Papers of John Adams, volume 3

To William Tudor

To James Warren

To Josiah Quincy, 29 July 1775 JA Quincy, Josiah


To Josiah Quincy, 29 July 1775 Adams, John Quincy, Josiah
To Josiah Quincy
Philadelphia. July 29th. 1775 Dear Sir

I had yesterday the honour of your letter of July the eleventh, and I feel myself much obliged, by your kind attention to me and my family, but much more by your care of the public safety, and the judicious and important observations you have made. Your letters Sir, so far from being “a burden,” I consider as an honour to me, besides the pleasure and instruction they afford me. Believe me, Sir, nothing is of more importance to me, in my present most arduous, and laborious employment, than a constant correspondence, with gentlemen of figure and experience, whose characters are known. The minutest fact, the most trivial event, that is connected with the great American Cause, becomes important, in the present critical situation of affairs, when a Revolution seems to be in the designs of Providence, as important, as any that ever happened in the affairs of mankind.

We jointly lament the loss of a Quincy, and a Warren; two characters, as great in proportion to their age, as any that I have ever known 105in America. Our country mourns the loss of both, and sincerely sympathises with the feelings of the mother of the one, and the father of the other. They were both my intimate friends, with whom I lived and conversed, with pleasure and advantage. I was animated by them, in the painful, dangerous course, of opposition to the oppressions brought upon our Country; and the loss of them, has wounded me too deeply, to be easily healed. “Dulce, et decorum est pro Patria mori.”

The ways of Heaven are dark and intricate; but you may remember the words, which many years ago you and I, fondly admired, and which upon many occasions I have found advantage in recollecting.

Why should I grieve,—when grieving I must bear. And take with guilt,—what guiltless I might share?

I have a great opinion of your knowledge, and judgment, from long experience, concerning the channels and islands in Boston harbour; but I must confess your opinion that the harbour might be blocked up, and seamen and soldiers made prisoners, at discretion, was too bold and enterprising for me, who am not apt to startle at a daring proposal; but I believe I may safely promise you powder enough, in a little time for any purpose whatever. We are assured in the strongest manner, of salt-petre, and powder, in sufficient plenty another year of our own make. That both are made in this city, you may report with confidence, for I have seen both, and I have seen a set of very large powder works, and another of saltpetre.

I hope Sir, we shall never see a total stagnation of commerce, for any length of time. Necessity will force open our ports. Trade if I mistake not will be more free than usual. Your friend Dr. Franklin, to whom I read your letter, and who desires his compliments to you; has been employed in directing the construction of row gallies for this city. The Committee of safety for this province have ordered twenty of them to be built, some of them are finished.1 I have seen one of them, it has twelve oars on each side. They rowed up the river the first time, four miles in an hour, against a tide which ran down four miles an hour. The Congress have recommended to the Colonies, to make provision for the defence of their navigation, in their harbours, rivers, and on their sea coasts.2 Of a floating Battery I have no idea—am glad you are contriving one. You tell me Sir, that General Lee complained that “he did not find things, as the Massachusetts Delegates had represented them.” What General Lee could mean by this Sir, I know not. What particulars he found different from the repre-106sentation, I do not know—nor do I know which delegate from the Massachusetts, he received a mistaken representation from. I think he should have been particular, that he might not have ran the risque of doing an injury.3 If General Lee should do injustice, to two of the Massachusetts delegates, he would commit ingratitude at the same time, for to two of them, he certainly owes his promotion in the American army, how great a hazard soever, they ran in agreeing to it.4 I know him very thoroughly I think, and that he will do great service in our army, at the beginning of things, by forming it to order, skill, and discipline. But we shall soon have officers enough. Your friend, and humble servant,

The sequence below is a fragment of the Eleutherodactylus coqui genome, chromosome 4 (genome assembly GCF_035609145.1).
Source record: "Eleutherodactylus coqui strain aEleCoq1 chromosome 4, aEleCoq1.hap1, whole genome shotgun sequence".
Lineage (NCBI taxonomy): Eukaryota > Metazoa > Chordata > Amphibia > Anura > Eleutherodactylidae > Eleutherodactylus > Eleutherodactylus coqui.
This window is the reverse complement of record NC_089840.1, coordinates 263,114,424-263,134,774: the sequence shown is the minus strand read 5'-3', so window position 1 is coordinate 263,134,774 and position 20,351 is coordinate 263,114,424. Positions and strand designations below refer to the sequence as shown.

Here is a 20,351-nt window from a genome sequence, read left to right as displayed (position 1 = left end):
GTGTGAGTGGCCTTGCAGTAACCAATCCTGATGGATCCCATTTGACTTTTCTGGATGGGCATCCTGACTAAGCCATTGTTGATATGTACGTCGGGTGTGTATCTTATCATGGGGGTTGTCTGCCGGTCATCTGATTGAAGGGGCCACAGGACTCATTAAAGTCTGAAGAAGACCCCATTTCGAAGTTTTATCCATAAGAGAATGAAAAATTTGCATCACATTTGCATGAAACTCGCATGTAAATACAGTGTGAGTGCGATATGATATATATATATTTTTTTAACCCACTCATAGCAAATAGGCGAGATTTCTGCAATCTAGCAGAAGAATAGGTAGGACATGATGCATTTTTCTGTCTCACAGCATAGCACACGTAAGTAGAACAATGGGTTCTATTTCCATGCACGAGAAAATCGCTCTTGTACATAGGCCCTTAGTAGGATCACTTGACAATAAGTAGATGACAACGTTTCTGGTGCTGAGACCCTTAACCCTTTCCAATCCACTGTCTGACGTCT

MS copy made by Eliza Susan Quincy, 1822–1823 (MHi:Quincy Papers).


On 15 July the Council of Safety ordered the building of twelve boats ( Penna. Colonial Records , 10:287, 295).


The recommendation was made 18 July ( JCC , 2:189).


In a letter to Robert Morris on 4 July, Lee wrote that when he and the rest of Washington's party arrived in Cambridge, “we found every thing exactly the reverse of what had been represented.” He was referring to the lack of engineers and artillery and the apparent unwillingness of the soldiers to accept officers from outside New England (NYHS, Colls. for 1871, Lee Papers, 1:188).


A reference to JA and Samuel Adams, who were instrumental in getting Lee appointed despite the opposition of Hancock, Paine, and Cushing (JA to James Warren, 21 June, above).